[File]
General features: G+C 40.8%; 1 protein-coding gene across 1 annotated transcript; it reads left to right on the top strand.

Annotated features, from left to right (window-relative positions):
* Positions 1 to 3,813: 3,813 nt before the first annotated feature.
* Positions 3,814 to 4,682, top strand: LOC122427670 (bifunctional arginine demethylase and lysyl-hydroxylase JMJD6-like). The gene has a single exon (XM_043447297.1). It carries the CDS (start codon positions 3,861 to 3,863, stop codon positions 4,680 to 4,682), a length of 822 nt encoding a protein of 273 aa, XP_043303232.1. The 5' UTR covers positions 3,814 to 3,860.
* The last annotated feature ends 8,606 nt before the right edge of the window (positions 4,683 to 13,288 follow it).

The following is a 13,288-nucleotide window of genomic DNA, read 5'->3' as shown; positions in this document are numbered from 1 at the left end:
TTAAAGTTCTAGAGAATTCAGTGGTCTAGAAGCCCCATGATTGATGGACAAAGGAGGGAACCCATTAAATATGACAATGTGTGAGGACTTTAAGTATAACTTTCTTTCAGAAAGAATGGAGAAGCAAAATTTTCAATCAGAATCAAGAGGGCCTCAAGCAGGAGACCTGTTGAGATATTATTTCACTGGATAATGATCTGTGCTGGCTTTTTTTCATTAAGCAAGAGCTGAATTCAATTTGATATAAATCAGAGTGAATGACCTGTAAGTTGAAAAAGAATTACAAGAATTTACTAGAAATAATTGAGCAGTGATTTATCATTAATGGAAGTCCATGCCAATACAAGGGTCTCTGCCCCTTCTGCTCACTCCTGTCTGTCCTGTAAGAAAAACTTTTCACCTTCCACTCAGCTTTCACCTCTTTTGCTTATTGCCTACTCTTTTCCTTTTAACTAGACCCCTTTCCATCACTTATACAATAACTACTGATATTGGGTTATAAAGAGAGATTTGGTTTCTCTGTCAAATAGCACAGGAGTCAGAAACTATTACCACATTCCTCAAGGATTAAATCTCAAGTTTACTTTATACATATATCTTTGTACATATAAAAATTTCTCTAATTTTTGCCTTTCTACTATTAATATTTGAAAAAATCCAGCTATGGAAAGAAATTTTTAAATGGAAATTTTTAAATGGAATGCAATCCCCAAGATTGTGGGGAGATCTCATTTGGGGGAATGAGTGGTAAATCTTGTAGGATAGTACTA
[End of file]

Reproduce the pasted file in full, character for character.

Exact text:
General features: G+C 40.8%; 1 protein-coding gene across 1 annotated transcript; it reads left to right on the top strand.

Annotated features, from left to right (window-relative positions):
* Positions 1 to 3,813: 3,813 nt before the first annotated feature.
* Positions 3,814 to 4,682, top strand: LOC122427670 (bifunctional arginine demethylase and lysyl-hydroxylase JMJD6-like). The gene has a single exon (XM_043447297.1). It carries the CDS (start codon positions 3,861 to 3,863, stop codon positions 4,680 to 4,682), a length of 822 nt encoding a protein of 273 aa, XP_043303232.1. The 5' UTR covers positions 3,814 to 3,860.
* The last annotated feature ends 8,606 nt before the right edge of the window (positions 4,683 to 13,288 follow it).

The following is a 13,288-nucleotide window of genomic DNA, read 5'->3' as shown; positions in this document are numbered from 1 at the left end:
TTAAAGTTCTAGAGAATTCAGTGGTCTAGAAGCCCCATGATTGATGGACAAAGGAGGGAACCCATTAAATATGACAATGTGTGAGGACTTTAAGTATAACTTTCTTTCAGAAAGAATGGAGAAGCAAAATTTTCAATCAGAATCAAGAGGGCCTCAAGCAGGAGACCTGTTGAGATATTATTTCACTGGATAATGATCTGTGCTGGCTTTTTTTCATTAAGCAAGAGCTGAATTCAATTTGATATAAATCAGAGTGAATGACCTGTAAGTTGAAAAAGAATTACAAGAATTTACTAGAAATAATTGAGCAGTGATTTATCATTAATGGAAGTCCATGCCAATACAAGGGTCTCTGCCCCTTCTGCTCACTCCTGTCTGTCCTGTAAGAAAAACTTTTCACCTTCCACTCAGCTTTCACCTCTTTTGCTTATTGCCTACTCTTTTCCTTTTAACTAGACCCCTTTCCATCACTTATACAATAACTACTGATATTGGGTTATAAAGAGAGATTTGGTTTCTCTGTCAAATAGCACAGGAGTCAGAAACTATTACCACATTCCTCAAGGATTAAATCTCAAGTTTACTTTATACATATATCTTTGTACATATAAAAATTTCTCTAATTTTTGCCTTTCTACTATTAATATTTGAAAAAATCCAGCTATGGAAAGAAATTTTTAAATGGAAATTTTTAAATGGAATGCAATCCCCAAGATTGTGGGGAGATCTCATTTGGGGGAATGAGTGGTAAATCTTGTAGGATAGTACTA